Discussion #1 – Review of Scenario A
Yes, I believe the RPN is still competent to provide care, but I think more support may be required to see if a new approach may be needed to optimize care and healing based on any other underlying complications.
According to the CNO 3 factor framework, as conditions deteriorate or become more complex there is increasing need for consultation from a more experienced or knowledgeable nurse or other health care professional. I would look at all risk factors and take a team-based approach to determine if other factors may be impeding healing, or if other specialists may need to be consulted. Based on his co-morbidities of CHF and Diabetes, I don’t believe we can assume that either condition have made him unpredictable in outcome unless there is assessment of acute need. Again, I would take this to a team-based approach and involve others for consultation and recommendations. Wound healing is a complex process, impacted by multiple physical properties further complicated by diabetes. Without knowing if his diabetes is well managed or if his CHF is well managed it is hard to predict if the wound outcome may be on a stable path or not. Perhaps there is an underlying infection at play. If the RPN has the knowledge, the skill and the competence I believe she should remain part of the care team.
Yes. A knowledgeable RPN can advocate for their client and report to the physician of the current status of the client’s wound. Based on their assessment findings they can determine the current treatment plan they are implementing is not therapeutic to the patient and also if the client’s CSM for example has deteriorated. A RPN can take these findings and SBAR to the doctor and then can carry out the new treatment plan for the client. The nurse must possess the knowledge (ie: proper assessments, the therapeutic effect of the wound care treatment), skill (ie: perform wound care competently) and judgement (ie: patient advocacy etc). Having an understanding the client’s disease process will help guide their assessments and understand why the wound may not be healing. I have experienced many patient’s wounds worsen under their current treatment plan and due to their disease process worsening.
I agree with my peer Jacquline, the RPN is able to care for a venous ulcer dressing. The RPN performing the dressing must self-reflect if she/he has the knowledge, skill, and judgment to carry out this care. Equally important, we have to look at the client, the individual holistically not his just medical history of diabetes and congestive heart failure. Is the client’s diabetes controlled? what are their blood sugar readings? Are they taking their insulin/ hypoglycemic medications as prescribed? what is the client’s diet? does the client need a medication review? What are the client’s most recent vitals? Is the wound infected? most recent blood work? There are so many unknowns that need to be ruled out before making an assumption the client’s care needs are beyond the RPN. Above all, all the nurses should consult with the interprofessional team for further investigation.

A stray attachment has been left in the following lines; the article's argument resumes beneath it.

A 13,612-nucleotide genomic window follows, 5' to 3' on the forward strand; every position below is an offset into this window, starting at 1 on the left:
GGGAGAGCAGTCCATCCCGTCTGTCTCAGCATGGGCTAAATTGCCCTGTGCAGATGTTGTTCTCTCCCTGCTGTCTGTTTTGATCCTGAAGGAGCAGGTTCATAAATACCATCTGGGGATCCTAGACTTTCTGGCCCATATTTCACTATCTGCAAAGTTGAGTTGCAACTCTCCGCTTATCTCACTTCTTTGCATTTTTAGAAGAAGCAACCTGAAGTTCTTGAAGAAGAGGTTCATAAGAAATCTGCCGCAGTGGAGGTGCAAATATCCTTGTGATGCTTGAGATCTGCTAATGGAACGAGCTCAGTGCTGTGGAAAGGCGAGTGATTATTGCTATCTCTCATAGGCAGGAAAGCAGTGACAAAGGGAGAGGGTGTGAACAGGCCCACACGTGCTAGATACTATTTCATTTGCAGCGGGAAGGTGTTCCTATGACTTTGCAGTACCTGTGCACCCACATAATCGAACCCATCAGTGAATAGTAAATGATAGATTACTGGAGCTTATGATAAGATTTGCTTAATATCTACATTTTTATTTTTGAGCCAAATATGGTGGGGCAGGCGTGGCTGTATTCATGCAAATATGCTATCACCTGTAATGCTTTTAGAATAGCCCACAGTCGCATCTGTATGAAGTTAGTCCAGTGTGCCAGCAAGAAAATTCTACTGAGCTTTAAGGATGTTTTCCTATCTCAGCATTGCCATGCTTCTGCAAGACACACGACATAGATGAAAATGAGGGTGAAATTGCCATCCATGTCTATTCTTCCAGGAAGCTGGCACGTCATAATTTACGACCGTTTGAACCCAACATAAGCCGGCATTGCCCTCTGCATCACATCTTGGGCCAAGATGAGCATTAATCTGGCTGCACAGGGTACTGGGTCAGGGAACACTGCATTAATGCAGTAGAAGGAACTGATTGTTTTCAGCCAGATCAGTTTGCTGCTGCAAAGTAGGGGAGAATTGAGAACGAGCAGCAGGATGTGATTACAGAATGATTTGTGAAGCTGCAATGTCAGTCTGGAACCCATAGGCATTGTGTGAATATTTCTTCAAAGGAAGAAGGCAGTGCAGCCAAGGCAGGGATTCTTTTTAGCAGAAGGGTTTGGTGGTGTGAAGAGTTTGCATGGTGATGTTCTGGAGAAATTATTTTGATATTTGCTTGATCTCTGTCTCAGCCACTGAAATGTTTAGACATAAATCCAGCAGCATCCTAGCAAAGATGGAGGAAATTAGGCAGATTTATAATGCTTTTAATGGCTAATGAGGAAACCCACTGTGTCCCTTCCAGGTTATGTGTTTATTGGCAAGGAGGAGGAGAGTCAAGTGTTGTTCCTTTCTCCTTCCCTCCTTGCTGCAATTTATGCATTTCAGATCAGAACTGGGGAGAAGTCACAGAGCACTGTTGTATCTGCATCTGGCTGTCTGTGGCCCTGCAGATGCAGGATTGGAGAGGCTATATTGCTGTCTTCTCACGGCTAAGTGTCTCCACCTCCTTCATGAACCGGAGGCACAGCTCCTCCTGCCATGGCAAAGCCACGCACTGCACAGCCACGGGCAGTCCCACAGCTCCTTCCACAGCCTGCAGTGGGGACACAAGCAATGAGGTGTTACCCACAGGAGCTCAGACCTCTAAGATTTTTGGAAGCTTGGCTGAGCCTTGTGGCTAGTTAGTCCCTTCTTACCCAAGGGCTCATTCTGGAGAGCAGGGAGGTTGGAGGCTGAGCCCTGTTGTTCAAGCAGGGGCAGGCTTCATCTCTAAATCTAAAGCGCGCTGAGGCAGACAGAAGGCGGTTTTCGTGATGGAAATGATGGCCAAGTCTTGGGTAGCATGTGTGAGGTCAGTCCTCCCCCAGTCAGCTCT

I believe it is appropriate for the RPN to continue to provide wound care for the patient provided the nurse has the necessary experience, knowledge and skills to do the task. In this scenario the patient ulcer got worse after 2 months of wound care so in this case the RPN should reassess the condition of the wound and collaborate with his doctor to determine a better treatment plan. It is necessary to consider any changes in the health condition of the patient that might be contributing to the worsening condition of the wound.
I like the thoughts you shared on this discussion post. The general sentiment seemed that this patients care would still be within the scope of practice of an RPN provided they consulted with the appropriate care provider and had the necessary knowledge, skill and judgement. The important things to consider is that although you may be able to provide care, there is a high probability that the wound will now require a different treatment, which would require an order. Whether it is a Nurse Practitioner who specialized in wound-care or a doctor, the wound would need to be re-assessed and a new treatment plan developed.
As some have also mentioned, you will want to work with the healthcare team to identify the cause of the wound deteriorating. Is this natural given the patients condition or has something changes that has caused this wound to worsen.
Thank you all for your contributions to the discussion!
I was a little surprised to read your comment that if the treatment plan changed a new order would be required.
Where I work in primary care at a family health team, when we send wound clients to Home and Community Care Support Services for wound care we typically just indicate “wound care per best practice guidelines”. I have not worked on the other side to see all that happens on the receiver’s end. Nor did I realize that if the outlined treatment plan were to change a new order would need to be obtained. I assumed there would be medical directives in place for assessment and treatment.
Definitley something to think about.
It would definitely depend on the individual situation however my thought was that if there was significant deterioration and the wound needed a different type of dressing or certain type of product, that this would require a new order.
Hope this clarifies my thoughts a little.
I believe the RPN is still absolutely able to provide care for this client. She can adjust her treatment after consultation with another nurse, particularly a wound care specialist. She can also reach out to the client’s doctor making sure to point out that she has been treating this for 2 months. Venous ulcers can be especially difficult to treat and heal. The key is to acknowledge that the treatment isn’t working and seek consultation.